Supporters of a proposed amendment that would reform how state legislative districts are laid out, have struck back at a lawsuit to block a referendum on the amendment, which was filed by a group aligned with Illinois House Speaker Michael Madigan, saying the amendment – contrary to what opponents claim – would comply with the state constitution. 

The proposed so-called Independent Map Amendment was launched as an attempt by a group of Illinoisans seeking to wrest from the Illinois General Assembly - and the party leaders that dominate it - the task of redrawing Illinois’ legislative districts every 10 years. Critics have said the process is needlessly political and partisan, resulting in gerrymandered districts that allow incumbents and party leaders to unduly influence the selection of legislators in Springfield. 

The amendment would entrust the Illinois Auditor General, two justices of the Illinois Supreme Court and others with picking an 11?member committee, which would determine district lines based on, among other factors, the district’s total population, while respecting minority populations, city limits and other boundaries. 

A group called People’s Map filed for an injunction May 11 in Cook County Circuit Court, asking the court to toss the proposed amendment before voters get a chance to weigh in. The attorney for the group is Michael Kasper, a lawyer with the Chicago-based nationwide firm of Hinshaw & Culbertson, who also serves as general counsel for the Illinois Democratic Party. The Madigan-backed People’s Map is comprised of a number of current and former Chicago officials and community leaders. 

While the Independent Map Amendment has secured double the number of signatures required to put the proposition on the November 2016 ballot, the People’s Map group allege the amendment would violate safeguards contained in the 1970 Illinois Constitution. They also say the process should be controlled by elected officials, and not an independent group chosen by other means. 

A group that favors the amendment, Support Independent Maps, filed a motion June 3 as an intervener in the case, to deny the Madigan group’s request for an injunction. Support Independent Maps is represented by the Chicago-headquartered global firm of Mayer Brown and is made up of a cross-section of Republicans and Democrats, commerce and civic leaders. 

Opponents maintain the amendment will do the following: impose new duties on the Auditor General; strip the Illinois Supreme Court of its oversight of redistricting; require Supreme Court justices to declare a political affiliation; and doesn’t allow the Illinois Attorney General to sue “in the name of the People of the State of Illinois concerning redistricting.”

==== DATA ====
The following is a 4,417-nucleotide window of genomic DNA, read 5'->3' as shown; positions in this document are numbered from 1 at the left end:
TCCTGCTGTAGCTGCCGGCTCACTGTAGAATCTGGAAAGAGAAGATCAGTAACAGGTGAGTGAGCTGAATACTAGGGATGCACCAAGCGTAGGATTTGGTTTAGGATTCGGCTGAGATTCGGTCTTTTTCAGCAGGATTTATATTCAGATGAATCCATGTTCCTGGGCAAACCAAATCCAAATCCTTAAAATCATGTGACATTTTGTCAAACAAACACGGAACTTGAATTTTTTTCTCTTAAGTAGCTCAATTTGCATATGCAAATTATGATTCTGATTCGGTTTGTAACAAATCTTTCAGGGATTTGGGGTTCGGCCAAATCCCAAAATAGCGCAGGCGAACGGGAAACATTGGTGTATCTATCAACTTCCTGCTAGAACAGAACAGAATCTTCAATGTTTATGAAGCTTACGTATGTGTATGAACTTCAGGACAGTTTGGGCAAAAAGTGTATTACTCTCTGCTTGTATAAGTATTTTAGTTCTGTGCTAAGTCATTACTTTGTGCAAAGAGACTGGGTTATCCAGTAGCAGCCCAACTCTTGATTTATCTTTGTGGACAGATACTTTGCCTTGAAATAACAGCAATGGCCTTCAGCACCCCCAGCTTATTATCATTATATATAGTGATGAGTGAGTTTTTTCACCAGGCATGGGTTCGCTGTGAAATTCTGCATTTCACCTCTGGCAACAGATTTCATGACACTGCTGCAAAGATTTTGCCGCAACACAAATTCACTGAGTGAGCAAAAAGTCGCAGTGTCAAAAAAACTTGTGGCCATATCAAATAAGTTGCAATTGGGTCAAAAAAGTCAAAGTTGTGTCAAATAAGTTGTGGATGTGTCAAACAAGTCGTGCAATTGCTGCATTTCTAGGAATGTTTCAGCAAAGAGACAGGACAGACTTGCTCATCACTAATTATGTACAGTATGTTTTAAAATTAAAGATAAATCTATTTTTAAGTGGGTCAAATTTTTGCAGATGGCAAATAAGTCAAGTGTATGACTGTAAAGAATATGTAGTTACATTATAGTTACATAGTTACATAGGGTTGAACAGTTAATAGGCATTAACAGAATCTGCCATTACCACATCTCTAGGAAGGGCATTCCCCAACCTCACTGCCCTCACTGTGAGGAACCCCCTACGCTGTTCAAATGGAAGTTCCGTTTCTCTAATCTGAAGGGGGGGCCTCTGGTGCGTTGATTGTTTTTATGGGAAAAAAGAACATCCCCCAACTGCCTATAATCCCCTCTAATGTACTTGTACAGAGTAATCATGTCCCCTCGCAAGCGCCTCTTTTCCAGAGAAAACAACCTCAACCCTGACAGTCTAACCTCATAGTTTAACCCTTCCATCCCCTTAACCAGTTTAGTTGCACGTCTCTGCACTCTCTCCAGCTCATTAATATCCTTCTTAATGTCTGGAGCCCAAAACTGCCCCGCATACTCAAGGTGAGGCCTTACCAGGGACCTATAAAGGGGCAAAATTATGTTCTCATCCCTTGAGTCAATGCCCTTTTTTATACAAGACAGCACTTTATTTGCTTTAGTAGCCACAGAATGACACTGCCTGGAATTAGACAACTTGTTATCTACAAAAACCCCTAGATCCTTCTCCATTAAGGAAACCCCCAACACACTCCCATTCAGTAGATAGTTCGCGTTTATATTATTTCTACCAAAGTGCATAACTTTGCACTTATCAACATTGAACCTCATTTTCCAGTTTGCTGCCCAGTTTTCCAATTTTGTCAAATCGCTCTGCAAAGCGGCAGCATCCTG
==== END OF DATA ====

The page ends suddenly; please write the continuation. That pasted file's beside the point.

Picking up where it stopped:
Opponents of the proposed amendment allege these actions would breach the passage in Article XIV of the Illinois Constitution that requires ballot initiatives to address “structural and procedural subjects contained in Article IV.” Article XIV deals with the ballot initiative process and Article IV with legislative redistricting procedures. 

Supporters countered that a reading of the state constitution shows redistricting – or “apportionment,” as written in the state constitution – is “precisely the type of subject that the framers created a ballot initiative to address.” Amendment advocates added state high court decisions have confirmed this interpretation. 

Amendment champions further contend the 1970 state constitutional convention delegates “recognized as a ‘fundamental fact of life’ that legislators have a ‘vested interest in the legislative branch’ which would make them less likely to propose needed changes . . . As the delegates recognized more than forty-five years ago, it is particularly ‘critical’ that citizens be allowed to put a proposal aimed at reforming the redistricting process directly to the voters.” 

Map amendment foes also allege the amendment would violate Article III of the state constitution by presenting “separate and unrelated questions in a single ballot proposition.” They defined those questions as pertaining to the following: the General Assembly’s power to draft redistricting maps; jurisdiction of state courts; duties and political affiliations of Illinois Supreme Court justices; and duties of the auditor general, attorney general and secretary of state. 

Amendment proponents replied the amendment would not be a “collection of disparate provisions relating to matters scattered throughout the Constitution.” Instead, the proposed changes have a “common thread” – they relate directly to redistricting. 

The next hearing is scheduled for June 30. Circuit Judge Diane J. Larsen has been presiding over the case.

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